Aviation Psychology in Practice

Aviation Psychology in Practice


Edited by Neil Johnston, Edited by Nicholas McDonald, Edited by Ray Fuller

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  • Publisher: Ashgate Publishing Limited
  • Format: Paperback | 392 pages
  • Dimensions: 158mm x 229mm x 20mm | 567g
  • Publication date: 1 June 1997
  • Publication City/Country: Aldershot
  • ISBN 10: 1840141336
  • ISBN 13: 9781840141337
  • Illustrations note: index
  • Sales rank: 1,264,809

Product description

This work seeks to extend the boundaries of aviation psychology in two ways: by broadening the focus beyond the flight deck to the whole aviation system; and by discussing relevant theoretical developments. This book addresses: the relationship between what goes on in the flight deck and the wider organizational context; critical safety issues associated with human factors in aircraft maintenance and grounding; learning from aviation accidents and the need to be supported by more systematic human factors investigation and research; human factors of accident survival as well as accident prevention; theories of crew coordination and decision-making and the stresses of the real world; and thorough training.

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Table of contents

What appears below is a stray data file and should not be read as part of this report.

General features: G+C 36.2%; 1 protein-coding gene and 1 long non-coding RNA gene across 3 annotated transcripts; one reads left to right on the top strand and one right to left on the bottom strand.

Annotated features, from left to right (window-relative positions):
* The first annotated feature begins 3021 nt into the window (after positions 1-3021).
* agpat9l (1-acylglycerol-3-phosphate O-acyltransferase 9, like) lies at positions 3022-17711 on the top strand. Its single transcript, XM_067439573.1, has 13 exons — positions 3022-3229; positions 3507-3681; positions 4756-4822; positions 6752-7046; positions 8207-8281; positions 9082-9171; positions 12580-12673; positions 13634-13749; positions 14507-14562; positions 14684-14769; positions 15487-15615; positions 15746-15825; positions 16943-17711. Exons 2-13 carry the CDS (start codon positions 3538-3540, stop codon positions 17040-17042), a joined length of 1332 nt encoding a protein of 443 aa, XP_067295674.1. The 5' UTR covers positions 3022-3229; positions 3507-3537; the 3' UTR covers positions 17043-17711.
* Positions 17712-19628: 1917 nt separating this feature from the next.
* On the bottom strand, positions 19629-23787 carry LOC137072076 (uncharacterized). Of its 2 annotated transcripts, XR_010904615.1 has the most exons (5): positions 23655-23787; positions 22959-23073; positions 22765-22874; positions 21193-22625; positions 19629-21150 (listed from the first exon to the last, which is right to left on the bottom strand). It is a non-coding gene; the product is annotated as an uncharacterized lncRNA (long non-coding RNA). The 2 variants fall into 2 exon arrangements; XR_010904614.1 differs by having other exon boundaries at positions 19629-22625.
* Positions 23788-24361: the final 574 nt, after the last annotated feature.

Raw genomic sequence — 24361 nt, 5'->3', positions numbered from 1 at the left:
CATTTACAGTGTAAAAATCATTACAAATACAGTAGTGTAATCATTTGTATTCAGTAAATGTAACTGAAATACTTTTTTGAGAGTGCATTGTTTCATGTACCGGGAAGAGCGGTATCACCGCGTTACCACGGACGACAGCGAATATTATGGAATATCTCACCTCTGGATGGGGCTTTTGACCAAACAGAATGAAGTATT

Introduction: applied psychology and aviation - issues of theory and practice, Nick McDonald and Neil Johnston. Part 1 The aviation socio-technical system: organizational safety culture - implications for aviation practice, Nick Pidgeon and Mike O'Leary; philosophy, policies, procedures and practice - the four P's of flight deck operations, Asaf Degani and Earl L. Wiener; the management of safety on the airport ramp, Nick McDonald and Ray Fuller; human error in aircraft maintenance, David A. Marx and R. Curtis Graeber; passenger safety, Helen C. Muir. Part 2 Learning from accidents and incidents: investigation of human factors - the link to accident prevention, Peter G. Harle; using voluntary incident reports for human factors evaluations, Sheryl L. Chappell. Part 3 New theoretical models: behaviour analysis and aviation safety, Ray Fuller; cognitive task analysis in air traffic controller and aviation crew training, Richard E. Redding and Thomas L. Seamster; aeronautical decision-making - the next generation, George L. Kaempf and Gary Klein; shared problem models and flight crew performance, Judith M. Orasanu; stress and crew performance - challenges for aeronautical decision-making training, Carolyn Prince, Clint A. Bowers and Eduardo Salas. Part 4 The delivery of training: crew resource management - achieving enhanced flight operations, William R. Taggart; improving aviation instruction, Ross Telfer.